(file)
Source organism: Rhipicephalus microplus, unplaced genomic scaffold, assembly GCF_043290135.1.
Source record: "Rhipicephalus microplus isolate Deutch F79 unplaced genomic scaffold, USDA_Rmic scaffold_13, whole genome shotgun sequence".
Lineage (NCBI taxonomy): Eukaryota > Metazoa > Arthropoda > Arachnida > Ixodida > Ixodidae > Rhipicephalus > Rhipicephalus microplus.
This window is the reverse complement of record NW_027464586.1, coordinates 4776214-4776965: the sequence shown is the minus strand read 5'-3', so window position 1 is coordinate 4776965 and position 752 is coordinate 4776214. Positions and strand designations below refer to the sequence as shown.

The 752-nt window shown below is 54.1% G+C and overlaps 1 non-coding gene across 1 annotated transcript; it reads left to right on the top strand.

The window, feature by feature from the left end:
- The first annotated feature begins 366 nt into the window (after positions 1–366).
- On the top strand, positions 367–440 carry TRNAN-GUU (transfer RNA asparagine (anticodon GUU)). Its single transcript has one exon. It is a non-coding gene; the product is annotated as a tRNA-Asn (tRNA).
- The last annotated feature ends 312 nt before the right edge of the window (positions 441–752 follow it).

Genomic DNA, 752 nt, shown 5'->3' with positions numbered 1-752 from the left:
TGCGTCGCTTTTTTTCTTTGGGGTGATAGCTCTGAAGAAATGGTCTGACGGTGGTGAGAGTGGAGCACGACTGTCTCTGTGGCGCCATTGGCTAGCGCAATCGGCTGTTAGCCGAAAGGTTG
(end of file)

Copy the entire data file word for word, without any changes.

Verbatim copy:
Source organism: Rhipicephalus microplus, unplaced genomic scaffold, assembly GCF_043290135.1.
Source record: "Rhipicephalus microplus isolate Deutch F79 unplaced genomic scaffold, USDA_Rmic scaffold_13, whole genome shotgun sequence".
Lineage (NCBI taxonomy): Eukaryota > Metazoa > Arthropoda > Arachnida > Ixodida > Ixodidae > Rhipicephalus > Rhipicephalus microplus.
This window is the reverse complement of record NW_027464586.1, coordinates 4776214-4776965: the sequence shown is the minus strand read 5'-3', so window position 1 is coordinate 4776965 and position 752 is coordinate 4776214. Positions and strand designations below refer to the sequence as shown.

The 752-nt window shown below is 54.1% G+C and overlaps 1 non-coding gene across 1 annotated transcript; it reads left to right on the top strand.

The window, feature by feature from the left end:
- The first annotated feature begins 366 nt into the window (after positions 1–366).
- On the top strand, positions 367–440 carry TRNAN-GUU (transfer RNA asparagine (anticodon GUU)). Its single transcript has one exon. It is a non-coding gene; the product is annotated as a tRNA-Asn (tRNA).
- The last annotated feature ends 312 nt before the right edge of the window (positions 441–752 follow it).

Genomic DNA, 752 nt, shown 5'->3' with positions numbered 1-752 from the left:
TGCGTCGCTTTTTTTCTTTGGGGTGATAGCTCTGAAGAAATGGTCTGACGGTGGTGAGAGTGGAGCACGACTGTCTCTGTGGCGCCATTGGCTAGCGCAATCGGCTGTTAGCCGAAAGGTTG